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How does one speak of the event of yesterday which sent shock waves throughout the world? Anyone who has had the privilege of visiting the Cathedral of Notre Dame de Paris is in mourning – but so is everyone who perceives the symbolic meaning of the massive structure that the world watched burning over and over yesterday during the consistent coverage on television and the internet. It was said often that Notre Dame belongs not only to all Parisians but to a world that bowed before the structural magnificence and the priceless beauty of design and artistic jewels of all kinds held within her walls.

I have been privileged, as a high school French teacher and a Roman Catholic, to stand in the light of her more than 800 years of existence and feel the holiness that is not confined to one manner of religious practice but transcends all in the energy and splendor of the place. There are no words adequate to measure the loss. President Macron has vowed to see that the structure is rebuilt and one can only hope his promise is fulfilled. But like so many such efforts, it will never be the same. The wooden structure will likely be replaced by more fire-retardant materials and the prayers of nearly a millennium of pilgrims will be hard to replace.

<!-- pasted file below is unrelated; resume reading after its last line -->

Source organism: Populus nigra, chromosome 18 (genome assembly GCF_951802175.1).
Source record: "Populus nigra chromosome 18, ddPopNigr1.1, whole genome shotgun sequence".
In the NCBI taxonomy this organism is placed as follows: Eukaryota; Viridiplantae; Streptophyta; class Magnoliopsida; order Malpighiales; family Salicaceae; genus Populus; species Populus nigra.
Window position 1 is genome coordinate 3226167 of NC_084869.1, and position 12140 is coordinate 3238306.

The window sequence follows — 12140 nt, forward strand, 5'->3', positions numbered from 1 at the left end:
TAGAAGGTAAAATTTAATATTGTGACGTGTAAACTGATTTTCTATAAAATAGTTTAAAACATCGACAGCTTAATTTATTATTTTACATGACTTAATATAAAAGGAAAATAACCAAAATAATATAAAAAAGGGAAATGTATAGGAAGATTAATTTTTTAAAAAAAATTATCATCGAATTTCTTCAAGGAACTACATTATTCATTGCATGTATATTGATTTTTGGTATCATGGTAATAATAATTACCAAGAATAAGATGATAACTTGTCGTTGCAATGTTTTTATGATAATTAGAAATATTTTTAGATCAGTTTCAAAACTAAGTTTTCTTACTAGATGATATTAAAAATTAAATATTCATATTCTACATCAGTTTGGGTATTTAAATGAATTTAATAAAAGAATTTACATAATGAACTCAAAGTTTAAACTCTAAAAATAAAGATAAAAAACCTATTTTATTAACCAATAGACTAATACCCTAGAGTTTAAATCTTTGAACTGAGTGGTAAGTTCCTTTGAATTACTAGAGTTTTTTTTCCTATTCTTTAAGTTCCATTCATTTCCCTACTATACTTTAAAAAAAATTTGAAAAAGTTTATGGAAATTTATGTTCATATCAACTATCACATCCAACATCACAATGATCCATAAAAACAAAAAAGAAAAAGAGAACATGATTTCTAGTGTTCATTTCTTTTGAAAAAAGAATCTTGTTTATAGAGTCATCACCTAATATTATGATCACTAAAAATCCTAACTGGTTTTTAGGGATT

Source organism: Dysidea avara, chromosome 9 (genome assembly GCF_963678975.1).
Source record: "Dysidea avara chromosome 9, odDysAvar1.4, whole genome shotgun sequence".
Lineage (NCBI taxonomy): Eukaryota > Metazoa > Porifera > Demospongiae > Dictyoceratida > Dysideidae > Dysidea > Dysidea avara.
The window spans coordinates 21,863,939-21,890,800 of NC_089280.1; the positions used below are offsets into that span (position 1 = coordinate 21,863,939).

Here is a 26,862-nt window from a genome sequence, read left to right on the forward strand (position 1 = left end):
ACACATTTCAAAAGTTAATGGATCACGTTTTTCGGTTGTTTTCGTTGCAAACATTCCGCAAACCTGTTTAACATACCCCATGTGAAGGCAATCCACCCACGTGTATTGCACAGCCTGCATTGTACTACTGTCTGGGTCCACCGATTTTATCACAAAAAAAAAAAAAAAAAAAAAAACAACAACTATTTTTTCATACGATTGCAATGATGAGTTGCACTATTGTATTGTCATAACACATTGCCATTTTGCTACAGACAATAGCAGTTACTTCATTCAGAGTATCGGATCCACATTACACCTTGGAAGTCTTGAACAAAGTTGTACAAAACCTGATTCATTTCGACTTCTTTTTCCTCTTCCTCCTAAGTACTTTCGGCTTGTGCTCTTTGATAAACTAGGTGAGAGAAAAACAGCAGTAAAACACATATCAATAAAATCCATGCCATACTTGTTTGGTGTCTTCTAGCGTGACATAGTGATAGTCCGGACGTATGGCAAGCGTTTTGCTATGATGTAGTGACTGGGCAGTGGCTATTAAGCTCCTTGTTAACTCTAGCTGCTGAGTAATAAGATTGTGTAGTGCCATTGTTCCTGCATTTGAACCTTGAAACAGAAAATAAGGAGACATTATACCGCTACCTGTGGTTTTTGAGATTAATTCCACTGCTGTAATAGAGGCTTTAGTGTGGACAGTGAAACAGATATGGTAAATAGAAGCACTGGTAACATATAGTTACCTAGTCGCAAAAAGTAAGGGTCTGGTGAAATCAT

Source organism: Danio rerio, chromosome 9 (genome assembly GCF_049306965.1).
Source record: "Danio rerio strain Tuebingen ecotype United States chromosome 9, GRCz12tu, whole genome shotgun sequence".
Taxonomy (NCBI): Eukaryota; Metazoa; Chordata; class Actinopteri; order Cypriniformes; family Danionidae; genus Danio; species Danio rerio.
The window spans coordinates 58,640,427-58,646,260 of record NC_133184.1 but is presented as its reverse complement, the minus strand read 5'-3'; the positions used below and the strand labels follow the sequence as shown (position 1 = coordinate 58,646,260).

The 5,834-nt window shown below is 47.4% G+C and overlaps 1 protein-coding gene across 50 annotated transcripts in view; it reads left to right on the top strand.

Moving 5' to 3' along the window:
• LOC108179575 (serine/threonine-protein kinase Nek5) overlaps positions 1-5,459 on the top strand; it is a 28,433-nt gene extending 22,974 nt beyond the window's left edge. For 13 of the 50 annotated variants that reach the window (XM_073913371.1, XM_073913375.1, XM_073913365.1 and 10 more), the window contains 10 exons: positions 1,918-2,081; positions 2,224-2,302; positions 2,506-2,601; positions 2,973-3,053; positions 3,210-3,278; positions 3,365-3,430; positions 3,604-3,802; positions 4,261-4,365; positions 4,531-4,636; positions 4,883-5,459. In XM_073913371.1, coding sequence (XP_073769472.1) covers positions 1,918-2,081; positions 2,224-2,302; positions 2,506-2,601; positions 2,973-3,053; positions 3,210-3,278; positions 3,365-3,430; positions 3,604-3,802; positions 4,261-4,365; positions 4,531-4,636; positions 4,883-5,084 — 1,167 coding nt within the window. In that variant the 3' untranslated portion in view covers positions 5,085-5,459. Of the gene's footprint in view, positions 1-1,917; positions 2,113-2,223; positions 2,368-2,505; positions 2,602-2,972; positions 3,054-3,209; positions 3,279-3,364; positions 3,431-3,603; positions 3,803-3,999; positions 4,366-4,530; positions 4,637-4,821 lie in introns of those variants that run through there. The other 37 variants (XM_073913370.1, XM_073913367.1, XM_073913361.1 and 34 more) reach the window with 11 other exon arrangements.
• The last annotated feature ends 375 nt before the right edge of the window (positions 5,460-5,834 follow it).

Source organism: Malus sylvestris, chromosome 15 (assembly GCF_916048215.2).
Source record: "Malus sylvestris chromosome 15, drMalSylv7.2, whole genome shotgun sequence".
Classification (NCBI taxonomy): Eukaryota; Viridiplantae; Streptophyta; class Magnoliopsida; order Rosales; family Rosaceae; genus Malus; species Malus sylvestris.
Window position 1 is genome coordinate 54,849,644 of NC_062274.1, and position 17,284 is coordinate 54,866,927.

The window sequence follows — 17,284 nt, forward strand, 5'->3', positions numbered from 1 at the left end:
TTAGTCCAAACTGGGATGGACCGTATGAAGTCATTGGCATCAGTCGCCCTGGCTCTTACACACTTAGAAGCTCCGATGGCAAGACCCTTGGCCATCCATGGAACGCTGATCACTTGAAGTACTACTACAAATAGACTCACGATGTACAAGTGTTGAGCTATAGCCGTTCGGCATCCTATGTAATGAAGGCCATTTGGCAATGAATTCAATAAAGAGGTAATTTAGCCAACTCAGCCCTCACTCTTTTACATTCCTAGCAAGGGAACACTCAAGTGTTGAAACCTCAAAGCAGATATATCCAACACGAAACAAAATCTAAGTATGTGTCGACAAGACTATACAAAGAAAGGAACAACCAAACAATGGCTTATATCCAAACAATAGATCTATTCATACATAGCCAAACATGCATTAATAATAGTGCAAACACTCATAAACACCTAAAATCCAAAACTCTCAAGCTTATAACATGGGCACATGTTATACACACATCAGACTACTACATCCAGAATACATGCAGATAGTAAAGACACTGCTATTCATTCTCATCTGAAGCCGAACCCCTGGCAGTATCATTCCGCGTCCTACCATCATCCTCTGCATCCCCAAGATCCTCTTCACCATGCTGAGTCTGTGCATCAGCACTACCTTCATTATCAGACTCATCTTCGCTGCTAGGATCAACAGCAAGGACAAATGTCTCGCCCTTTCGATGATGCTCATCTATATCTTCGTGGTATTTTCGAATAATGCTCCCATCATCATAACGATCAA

But wait! There is possibility of a sort. President Macron promised to begin today to solicit donations from around the world of people who desire to restore this most precious icon of art and faith. Perhaps such a worldwide effort will create something symbolic that speaks of our connection, a striving for unity of purpose that will stand as a new way of building cohesion. Perhaps in the rebuilding we will achieve a new kind of universal claim of ownership, a recognition of need for beauty, peace and willingness to participate in something larger than ourselves where all are welcome to visit and find a home. Perhaps in our corporate loss we will find a widening of our hearts, a willingness to create something beautiful for God and one another.

May it be so, we pray.